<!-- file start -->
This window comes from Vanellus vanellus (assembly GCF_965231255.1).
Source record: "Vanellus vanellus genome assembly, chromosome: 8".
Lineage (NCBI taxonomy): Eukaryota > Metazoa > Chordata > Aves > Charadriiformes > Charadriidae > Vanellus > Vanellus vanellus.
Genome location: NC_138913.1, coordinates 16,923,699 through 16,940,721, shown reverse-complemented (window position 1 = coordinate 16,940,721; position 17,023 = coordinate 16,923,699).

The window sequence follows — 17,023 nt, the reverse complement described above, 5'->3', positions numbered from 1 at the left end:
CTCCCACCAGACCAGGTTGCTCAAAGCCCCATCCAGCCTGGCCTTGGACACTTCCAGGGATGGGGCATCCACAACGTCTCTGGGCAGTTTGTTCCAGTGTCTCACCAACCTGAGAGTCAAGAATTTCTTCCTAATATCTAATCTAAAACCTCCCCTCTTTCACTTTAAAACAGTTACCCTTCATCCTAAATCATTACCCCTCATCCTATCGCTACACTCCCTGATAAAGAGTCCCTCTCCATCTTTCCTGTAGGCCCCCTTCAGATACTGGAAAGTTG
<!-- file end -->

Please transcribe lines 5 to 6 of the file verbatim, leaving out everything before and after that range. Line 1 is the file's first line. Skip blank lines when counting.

The window sequence follows — 17,023 nt, the reverse complement described above, 5'->3', positions numbered from 1 at the left end:
CTCCCACCAGACCAGGTTGCTCAAAGCCCCATCCAGCCTGGCCTTGGACACTTCCAGGGATGGGGCATCCACAACGTCTCTGGGCAGTTTGTTCCAGTGTCTCACCAACCTGAGAGTCAAGAATTTCTTCCTAATATCTAATCTAAAACCTCCCCTCTTTCACTTTAAAACAGTTACCCTTCATCCTAAATCATTACCCCTCATCCTATCGCTACACTCCCTGATAAAGAGTCCCTCTCCATCTTTCCTGTAGGCCCCCTTCAGATACTGGAAAGTTG